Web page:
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Alabama’s former top cop: Bentley mistress was ‘de facto Governor’

Former Alabama Secretary of Law Enforcement Spencer Collier discusses Bentley-Mason affair during press conference. (Photo: Screenshot)
Former Alabama Secretary of Law Enforcement Spencer Collier discusses Bentley-Mason affair during press conference. (Photo: Screenshot)

MONTGOMERY, Ala. — Spencer Collier, the former head of the Alabama Law Enforcement Agency (ALEA), said Wednesday that he has seen and investigated text messages and audio recordings “of a sexual nature” between Gov. Robert Bentley and his most senior advisor, Rebekah Mason. The state’s former top cop, who is a longtime friend of Bentley’s and referred to him repeatedly as a “father figure,” also said he and other members of state law enforcement were fired for cooperating with an investigation by the attorney general’s office.

Wednesday morning, Yellowhammer gained exclusive access to explicit recordings that confirm the affair allegations.

Roughly an hour later, Collier held a press conference to discuss the growing scandal.

“Unfortunately Governor Robert Bentley… made the decision to terminate four law enforcement employees whose only crime was doing their job,” Collier alleged. “Another four were transferred for this same reason.”

According to Collier, a member of Governor Bentley’s security detail, Stan Stabler, inadvertently saw a sexually explicit text from Mrs. Mason to Governor Bentley and brought it to the attention of his superior. As the information worked its way up the chain of command, Collier was alerted and made the decision to confront the Governor.

“I told Governor Bentley there was no need to try to explain it,” he recalled. “It was very obvious it was sexual in nature. Governor Bentley just hung his head and asked for advice on how to get out of it.”

Collier says he told Governor Bentley it would be a crime if he had used state or campaign resources to facilitate the affair. Governor Bentley then told Collier he would end the relationship with Mrs. Mason, but changed his mind the following morning.

“From 2014 to the present it has come apparent to me that Mrs. Mason wields a level of influence over state government that I have never seen before,” he said. “I have received complaints from law enforcement, other government officials and members of Governor Bentley’s family.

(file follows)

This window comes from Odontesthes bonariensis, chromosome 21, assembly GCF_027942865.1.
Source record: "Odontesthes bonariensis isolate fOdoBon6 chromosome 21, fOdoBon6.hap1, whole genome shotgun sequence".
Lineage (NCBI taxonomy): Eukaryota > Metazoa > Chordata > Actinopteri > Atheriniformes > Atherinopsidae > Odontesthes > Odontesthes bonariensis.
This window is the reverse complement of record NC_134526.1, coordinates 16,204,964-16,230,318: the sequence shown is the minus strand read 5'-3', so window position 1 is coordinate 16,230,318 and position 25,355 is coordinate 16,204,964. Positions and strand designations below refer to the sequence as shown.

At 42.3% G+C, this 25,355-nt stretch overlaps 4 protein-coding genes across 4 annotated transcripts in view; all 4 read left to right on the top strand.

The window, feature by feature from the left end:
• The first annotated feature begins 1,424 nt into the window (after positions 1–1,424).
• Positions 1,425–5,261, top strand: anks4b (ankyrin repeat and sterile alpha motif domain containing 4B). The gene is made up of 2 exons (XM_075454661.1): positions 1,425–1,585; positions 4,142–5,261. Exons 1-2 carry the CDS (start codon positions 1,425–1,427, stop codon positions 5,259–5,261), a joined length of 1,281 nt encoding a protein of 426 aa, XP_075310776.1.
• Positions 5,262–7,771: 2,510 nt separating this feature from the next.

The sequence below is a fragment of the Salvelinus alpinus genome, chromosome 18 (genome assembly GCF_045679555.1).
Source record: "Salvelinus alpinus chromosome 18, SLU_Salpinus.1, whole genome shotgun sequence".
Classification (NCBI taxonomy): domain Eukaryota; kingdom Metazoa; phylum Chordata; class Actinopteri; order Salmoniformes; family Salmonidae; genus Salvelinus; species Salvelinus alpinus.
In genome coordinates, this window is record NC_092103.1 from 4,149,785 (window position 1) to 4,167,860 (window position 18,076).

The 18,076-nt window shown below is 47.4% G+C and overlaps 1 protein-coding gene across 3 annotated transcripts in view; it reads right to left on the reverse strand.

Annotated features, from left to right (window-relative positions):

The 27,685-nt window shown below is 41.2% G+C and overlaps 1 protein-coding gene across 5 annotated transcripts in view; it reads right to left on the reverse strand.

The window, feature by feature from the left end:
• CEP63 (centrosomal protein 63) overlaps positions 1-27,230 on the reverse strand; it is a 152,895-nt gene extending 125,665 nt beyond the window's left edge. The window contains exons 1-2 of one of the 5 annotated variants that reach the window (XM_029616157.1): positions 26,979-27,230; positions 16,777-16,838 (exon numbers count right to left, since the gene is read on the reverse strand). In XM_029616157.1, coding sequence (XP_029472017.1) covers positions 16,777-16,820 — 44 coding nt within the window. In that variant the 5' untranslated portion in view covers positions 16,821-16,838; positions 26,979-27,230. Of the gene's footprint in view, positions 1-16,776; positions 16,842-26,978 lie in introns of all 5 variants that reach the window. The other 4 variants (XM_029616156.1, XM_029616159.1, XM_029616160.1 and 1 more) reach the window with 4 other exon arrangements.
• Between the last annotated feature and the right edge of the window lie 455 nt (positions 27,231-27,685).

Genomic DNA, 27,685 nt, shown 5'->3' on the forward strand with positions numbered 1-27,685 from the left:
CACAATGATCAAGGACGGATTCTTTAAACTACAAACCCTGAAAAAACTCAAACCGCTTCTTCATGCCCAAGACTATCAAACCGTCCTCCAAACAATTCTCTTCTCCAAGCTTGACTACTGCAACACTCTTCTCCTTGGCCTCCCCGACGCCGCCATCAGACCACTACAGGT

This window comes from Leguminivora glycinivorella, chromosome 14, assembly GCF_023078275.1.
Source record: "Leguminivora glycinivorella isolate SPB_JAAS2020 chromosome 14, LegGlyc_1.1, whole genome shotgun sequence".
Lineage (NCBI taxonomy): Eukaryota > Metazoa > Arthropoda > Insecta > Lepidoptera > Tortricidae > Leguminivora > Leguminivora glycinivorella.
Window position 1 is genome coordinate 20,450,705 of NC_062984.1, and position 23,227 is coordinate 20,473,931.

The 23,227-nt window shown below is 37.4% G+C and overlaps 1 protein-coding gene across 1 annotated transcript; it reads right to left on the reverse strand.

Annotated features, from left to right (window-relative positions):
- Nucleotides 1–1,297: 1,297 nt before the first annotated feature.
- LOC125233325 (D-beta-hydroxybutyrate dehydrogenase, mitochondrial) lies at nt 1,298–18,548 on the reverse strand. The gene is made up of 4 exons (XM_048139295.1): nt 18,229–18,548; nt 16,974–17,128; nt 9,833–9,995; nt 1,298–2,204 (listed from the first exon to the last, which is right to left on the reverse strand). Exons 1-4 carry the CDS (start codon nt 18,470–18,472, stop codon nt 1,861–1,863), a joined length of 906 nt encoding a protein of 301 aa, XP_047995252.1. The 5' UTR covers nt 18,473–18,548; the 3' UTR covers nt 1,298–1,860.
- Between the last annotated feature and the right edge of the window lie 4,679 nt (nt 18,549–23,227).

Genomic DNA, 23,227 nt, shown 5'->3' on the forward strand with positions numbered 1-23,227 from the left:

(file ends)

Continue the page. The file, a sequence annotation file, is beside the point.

“He made it clear to me that anyone that questioned Rebekah Mason’s influence would be terminated,” Collier emphasized. “Less than a month ago the Governor told me he was still madly in love with Rebekah Mason but that he’s a man of honor and wouldn’t ask her to divorce her husband.”

Collier continued in his job until this week, when he says he found out via social media that he had been fired and replaced by Stan Stabler, the individual who he says saw the initial text.

In response to Collier’s comments, Mr. Stabler said, “The allegation and implication from Mr. Collier is completely false and without merit.”

The Bentley administration says Collier’s firing was the result of an an internal investigation at the Alabama Law Enforcement Agency that uncovered possible misuse of state dollars on Collier’s watch. Collier strongly denies the allegations.

“Elected officials should not be able to wield this much power over criminal investigations,” said Collier. “The influence she is wielding makes her the de facto governor.”

“Governor Robert Bentley is not the same man I knew and considered one of the best friends I ever had… To Dianne Bentley, I apologize (for not coming out sooner),” he concluded.

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